New Orleans Louisiana Travel Guide

New Orleans is known for beautiful, historic architecture, amazing restaurants, and top-notch music. It is also a place where you can let your hair down, loosen your tie, and discard”albeit temporarily ”your morals and judgment. A place where you can (to quote our own slogan) Let the good times roll! This rolling is almost always accompanied by alcohol.

There is certainly some truth in the portrayal of New Orleans as a city that emphasizes pleasure, though for residents, our good times are less about drinking to excess on Bourbon Street and more about drinking with friends and family. But still, our city’s designation as party central has remained a prime reason that millions of visitors make the journey down here every year. And for that alone, it is worth exploring why and how that reputation came to be. So before digging into a blog about the bars of New Orleans, it’s worth taking a moment to understand drinking in New Orleans”what it used to be like and what it’s like now.

Drinking in Yesterday’s New Orleans
The city’s drinking habits were impacted by three key influences: who settled here, the religions those people observed, and what life was like in the colony. A holy trinity of sources of drinking habits, if you will.
The city was founded in 1718, about the same time as the thirteen colonies were getting settled. Back in the eighteenth century, everyone drank alcohol; water made you sick, and booze didn’t. But while the New England colonies were settled by Protestants, New Orleans was settled by French Catholics, and these disparate groups had very different drinking habits. Protestants believe the fate of one’s immortal soul is entirely dependent on one’s actions, while Catholics are resigned to an endless cycle of sin, contrition, absolution, penance, and then (surprise!) more sin. Rinse and repeat.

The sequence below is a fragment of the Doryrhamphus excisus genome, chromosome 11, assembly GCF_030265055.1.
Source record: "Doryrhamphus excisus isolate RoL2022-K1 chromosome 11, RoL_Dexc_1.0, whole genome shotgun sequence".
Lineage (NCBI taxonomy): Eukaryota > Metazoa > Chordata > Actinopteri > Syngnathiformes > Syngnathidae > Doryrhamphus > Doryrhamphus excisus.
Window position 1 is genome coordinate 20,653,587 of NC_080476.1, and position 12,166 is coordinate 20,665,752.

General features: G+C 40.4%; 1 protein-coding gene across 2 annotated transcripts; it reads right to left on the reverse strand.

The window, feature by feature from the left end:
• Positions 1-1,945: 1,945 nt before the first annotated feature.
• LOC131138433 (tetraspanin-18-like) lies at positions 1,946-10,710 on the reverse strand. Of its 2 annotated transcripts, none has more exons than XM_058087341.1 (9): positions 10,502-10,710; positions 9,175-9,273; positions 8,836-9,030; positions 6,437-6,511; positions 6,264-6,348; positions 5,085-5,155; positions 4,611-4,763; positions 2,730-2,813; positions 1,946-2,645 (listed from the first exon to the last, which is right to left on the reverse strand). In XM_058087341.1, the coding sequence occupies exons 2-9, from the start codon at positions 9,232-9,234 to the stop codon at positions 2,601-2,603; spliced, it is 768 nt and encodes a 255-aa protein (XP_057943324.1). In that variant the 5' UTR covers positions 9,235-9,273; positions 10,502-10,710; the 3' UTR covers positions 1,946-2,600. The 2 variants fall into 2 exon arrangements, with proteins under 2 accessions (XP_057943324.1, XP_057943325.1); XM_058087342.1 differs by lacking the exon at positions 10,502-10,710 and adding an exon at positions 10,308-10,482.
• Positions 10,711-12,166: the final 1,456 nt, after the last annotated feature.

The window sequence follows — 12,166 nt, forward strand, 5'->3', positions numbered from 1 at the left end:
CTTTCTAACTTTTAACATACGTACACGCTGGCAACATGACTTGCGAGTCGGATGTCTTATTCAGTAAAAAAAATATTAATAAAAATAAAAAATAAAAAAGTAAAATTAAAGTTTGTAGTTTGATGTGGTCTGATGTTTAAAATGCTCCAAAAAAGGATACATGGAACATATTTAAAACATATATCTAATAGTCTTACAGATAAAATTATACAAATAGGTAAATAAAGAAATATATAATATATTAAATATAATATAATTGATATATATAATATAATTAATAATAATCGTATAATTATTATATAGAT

Therefore, Puritans frowned on drunkenness while New Orleanian Catholics accepted and even embraced it. Jean-Jacques Blaise d’Abbadie, Governor of Louisiana in 1764, once complained to King Louis XIV that the entire colony is stupefied on tafia, which was a kind of low-grade rum Another reason for New Orleanians’ intemperate behavior stemmed from the kind of colonist who came here. Unlike New England, which was settled by many families seeking a new life, New Orleans was largely settled by convicts, smugglers, deserters, and prostitutes who were transported to the colony instead of being sent to prison. No one was happy to be here, and many had already developed habits of ill repute, stoked by crime and alcohol. To wit, when Louis Belcourt, Chevalier de Kerlerec, became governor of Louisiana in 1753, he was told to clean up the colony of its disreputable elements. He wrote to the king, saying, If I sent back all the bad characters, what would be left, of this colony’s inhabitants?

Finally, life was pretty miserable in southern Louisiana in the eighteenth century. There was no air conditioning, the mosquitos were legion, and food supplies from France were erratic. In contrast, liquor was reliable, easily obtainable from the Caribbean and, unlike most other foodstuffs, didn’t spoil. Thus, the stage was set for a city set in harsh conditions, receiving little support from the motherland, and settled by folks who were just trying to get through the day. Booze helped tremendously.

But New Orleanians’ drinking habits were not determined solely by these forces. For many New Orleanians, what they drank was connected with who they were. This very French attitude extended to the food they ate as well, and whenever possible, the colonists tried to eat and drink as they had back in France. New Orleanians’ reluctance to bow to an outsider’s dictate about what we could eat or drink is seen very clearly in 1768. The colony was taken over by Spain, and the King of Spain told New Orleanians that they could no longer purchase French goods, but instead had to purchase Spanish goods. These goods included wine and brandy. One night a group of drunken locals gathered in Jackson Square to protest this proclamation, shouting, Give us back our Bordeaux; take away the poison of Catalonia. The leaders were rounded up and hanged, and New Orleanians quickly shifted their tactics from protest to smuggling. But the message was clear: We want to drink what we like and how we like.